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Art is worth less now than ever, and it's not all Spotify's fault

Thanks to the Internet, the world has come to expect instant gratification in its quest for information. But the expectation of cheap, fast delivery has come at a price: It has become harder for artists, writers and musicians to make a living selling their work.

Fusion reported that Pandora paid Pharrell Williams $25,000 in royalties for his 2014 hit song “Happy,” which was played 43 million times in its first three months on the station.

Salon recently wrote an article expanding on Prince’s comment during the Grammys that “albums still matter. Like books and black lives, albums still matter.” In the article, Salon explained the devaluation of art in today’s tech world.

“For instance, what should we make of Prince’s implicit claim that albums, books and black people have become devalued,” wrote Salon. “Prince’s remarks remind us that it is art, our ability to sit with art and all the possibilities it helps us to imagine, that is so important to our ability to value all lives, and black lives in particular.”

According to Salon, the only album to go platinum in 2014 was the "Frozen" movie soundtrack.

Back in November of 2014, Taylor Swift brought this topic to the forefront by pulling all of her music from Spotify.

“I think there should be an inherent value placed on art,” Swift told Time magazine. “I didn’t see that happening, perception-wise, when I put my music on Spotify. Everybody’s complaining about how music sales are shrinking, but nobody’s changing the way they’re doing things.”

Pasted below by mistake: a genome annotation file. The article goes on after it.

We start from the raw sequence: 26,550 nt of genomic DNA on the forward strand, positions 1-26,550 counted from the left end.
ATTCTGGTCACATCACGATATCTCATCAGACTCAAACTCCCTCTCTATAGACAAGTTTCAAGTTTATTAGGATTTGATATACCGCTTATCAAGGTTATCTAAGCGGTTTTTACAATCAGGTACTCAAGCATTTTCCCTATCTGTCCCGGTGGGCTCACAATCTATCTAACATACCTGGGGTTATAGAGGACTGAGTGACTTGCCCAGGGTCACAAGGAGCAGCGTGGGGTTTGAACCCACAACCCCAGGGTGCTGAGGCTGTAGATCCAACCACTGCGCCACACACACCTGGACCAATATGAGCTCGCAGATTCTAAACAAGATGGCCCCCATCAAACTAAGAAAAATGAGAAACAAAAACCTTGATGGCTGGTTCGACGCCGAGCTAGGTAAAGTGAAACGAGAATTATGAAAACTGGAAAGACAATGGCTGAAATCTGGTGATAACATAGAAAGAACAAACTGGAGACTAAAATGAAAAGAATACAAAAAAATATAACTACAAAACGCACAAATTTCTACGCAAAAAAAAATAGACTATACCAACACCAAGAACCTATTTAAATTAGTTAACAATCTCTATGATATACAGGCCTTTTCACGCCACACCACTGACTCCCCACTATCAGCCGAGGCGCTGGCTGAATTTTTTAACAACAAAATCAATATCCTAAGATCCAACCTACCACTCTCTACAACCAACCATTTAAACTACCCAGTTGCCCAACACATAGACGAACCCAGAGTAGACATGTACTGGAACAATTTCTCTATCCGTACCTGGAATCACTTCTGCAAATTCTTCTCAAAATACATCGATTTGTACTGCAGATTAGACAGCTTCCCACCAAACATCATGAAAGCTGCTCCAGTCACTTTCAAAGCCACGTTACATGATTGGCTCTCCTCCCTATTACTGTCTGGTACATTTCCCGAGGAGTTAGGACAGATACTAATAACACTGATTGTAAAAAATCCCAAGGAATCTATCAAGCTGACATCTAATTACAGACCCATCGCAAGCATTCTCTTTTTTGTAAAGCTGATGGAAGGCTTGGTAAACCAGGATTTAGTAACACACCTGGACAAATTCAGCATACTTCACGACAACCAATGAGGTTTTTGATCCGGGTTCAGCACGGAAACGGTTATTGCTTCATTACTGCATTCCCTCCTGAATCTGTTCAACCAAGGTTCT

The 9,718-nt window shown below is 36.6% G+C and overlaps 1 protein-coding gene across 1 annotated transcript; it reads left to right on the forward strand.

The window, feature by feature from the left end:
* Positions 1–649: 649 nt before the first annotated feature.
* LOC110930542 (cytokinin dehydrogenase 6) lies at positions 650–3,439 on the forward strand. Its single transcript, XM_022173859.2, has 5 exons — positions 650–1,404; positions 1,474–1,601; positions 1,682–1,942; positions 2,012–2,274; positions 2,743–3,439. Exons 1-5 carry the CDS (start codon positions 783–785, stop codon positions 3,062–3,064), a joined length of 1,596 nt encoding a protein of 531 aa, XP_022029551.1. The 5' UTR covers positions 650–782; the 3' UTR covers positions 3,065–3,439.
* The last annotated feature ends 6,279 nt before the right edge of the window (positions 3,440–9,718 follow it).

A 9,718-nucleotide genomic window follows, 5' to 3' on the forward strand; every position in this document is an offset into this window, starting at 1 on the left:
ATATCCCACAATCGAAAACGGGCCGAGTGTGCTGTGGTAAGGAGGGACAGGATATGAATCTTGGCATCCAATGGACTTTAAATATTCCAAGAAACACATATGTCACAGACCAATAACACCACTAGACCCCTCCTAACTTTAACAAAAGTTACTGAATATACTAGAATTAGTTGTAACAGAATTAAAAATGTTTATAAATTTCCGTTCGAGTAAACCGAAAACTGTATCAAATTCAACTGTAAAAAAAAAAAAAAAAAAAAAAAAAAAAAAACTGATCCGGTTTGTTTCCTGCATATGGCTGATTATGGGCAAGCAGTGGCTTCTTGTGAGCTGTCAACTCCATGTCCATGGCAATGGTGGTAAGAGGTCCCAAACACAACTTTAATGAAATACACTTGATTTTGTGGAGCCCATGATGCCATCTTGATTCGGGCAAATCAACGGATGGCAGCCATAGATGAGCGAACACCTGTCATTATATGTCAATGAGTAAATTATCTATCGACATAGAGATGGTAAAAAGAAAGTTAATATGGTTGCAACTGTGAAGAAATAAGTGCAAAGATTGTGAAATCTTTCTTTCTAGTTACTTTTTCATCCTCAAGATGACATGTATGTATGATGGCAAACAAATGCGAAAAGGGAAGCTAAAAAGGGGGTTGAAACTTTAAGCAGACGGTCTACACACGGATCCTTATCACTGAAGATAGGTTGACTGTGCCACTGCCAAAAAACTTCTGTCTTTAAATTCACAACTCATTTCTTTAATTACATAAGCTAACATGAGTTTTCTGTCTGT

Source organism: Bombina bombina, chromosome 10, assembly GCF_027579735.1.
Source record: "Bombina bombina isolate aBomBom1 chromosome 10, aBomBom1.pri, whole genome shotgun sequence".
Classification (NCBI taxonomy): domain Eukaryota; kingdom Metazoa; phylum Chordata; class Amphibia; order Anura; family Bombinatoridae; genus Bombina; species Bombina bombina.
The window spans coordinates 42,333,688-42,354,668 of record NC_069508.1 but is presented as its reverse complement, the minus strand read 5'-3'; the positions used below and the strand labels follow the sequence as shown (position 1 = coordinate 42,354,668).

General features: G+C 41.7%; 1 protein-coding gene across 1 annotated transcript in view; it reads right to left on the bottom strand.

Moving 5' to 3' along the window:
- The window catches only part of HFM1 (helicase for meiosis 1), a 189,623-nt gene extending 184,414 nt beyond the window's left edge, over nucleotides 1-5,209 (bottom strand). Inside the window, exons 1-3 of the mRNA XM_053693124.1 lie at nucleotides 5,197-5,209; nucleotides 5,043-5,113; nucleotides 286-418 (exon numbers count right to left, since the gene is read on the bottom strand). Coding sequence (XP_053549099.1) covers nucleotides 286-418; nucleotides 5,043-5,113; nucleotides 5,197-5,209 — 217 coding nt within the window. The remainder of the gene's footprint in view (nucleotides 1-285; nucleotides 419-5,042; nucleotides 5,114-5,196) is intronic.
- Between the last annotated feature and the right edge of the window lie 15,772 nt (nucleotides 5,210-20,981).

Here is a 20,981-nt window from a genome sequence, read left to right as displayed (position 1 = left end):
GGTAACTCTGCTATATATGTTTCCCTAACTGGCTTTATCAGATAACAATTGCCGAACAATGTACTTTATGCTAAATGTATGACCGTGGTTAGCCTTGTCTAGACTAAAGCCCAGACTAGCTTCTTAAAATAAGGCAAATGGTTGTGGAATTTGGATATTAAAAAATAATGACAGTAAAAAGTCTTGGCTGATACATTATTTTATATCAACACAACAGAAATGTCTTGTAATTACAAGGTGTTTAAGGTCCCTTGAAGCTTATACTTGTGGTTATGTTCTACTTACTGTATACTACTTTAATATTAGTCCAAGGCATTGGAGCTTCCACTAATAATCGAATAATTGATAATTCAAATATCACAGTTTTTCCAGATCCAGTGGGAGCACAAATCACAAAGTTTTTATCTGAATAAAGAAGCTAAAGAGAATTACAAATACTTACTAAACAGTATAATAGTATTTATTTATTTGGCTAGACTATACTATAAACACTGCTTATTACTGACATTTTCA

It’s not just Swift who has taken issue with these online services.

Aloe Blacc from Avicii claimed in an article he wrote for Wired Magazine to have only made $4,000 domestically from the song “Wake Me Up.” This is in spite of the fact that the song was the most played song in Spotify history as well as the 13th most played song on Pandora since its release.

According to Blacc, "Wake Me Up" was played 168 million times in the United States since 2013.

But this might not solely be the fault of online streaming services.

As reported by Music Business Worldwide, a recent study by French music trade company SNEP showed that although online platforms take 21 percent of the profit for themselves, label companies are responsible for taking 46 percent of the take from online services.

After those two take their portion of the profits, writers, publishers and the government each take shares, leaving artists with 7 percent of the profits for their art.

According to Bono, the music industry has always taken advantage of artists.

“The real enemy is not between digital downloads or streaming, the real enemy, the real fight is between opacity and transparency. The music business has historically involved itself in quite considerable deceit,” U2’s Bono told the Guardian.

Bono also said online distribution platforms deserve credit because they give unknown artists the ability to reach a global audience with little overhead cost. These low costs allow more artists the chance to show their work to the world.

In an interview with Digital Spy, Foo Fighters' Dave Grohl recommended that musicians should not stop people from listening to their music by using streaming services. Instead, Grohl says that artists should focus on doing shows to make a living.

Email: mjelalian@deseretnews.com, Twitter: @jelaliam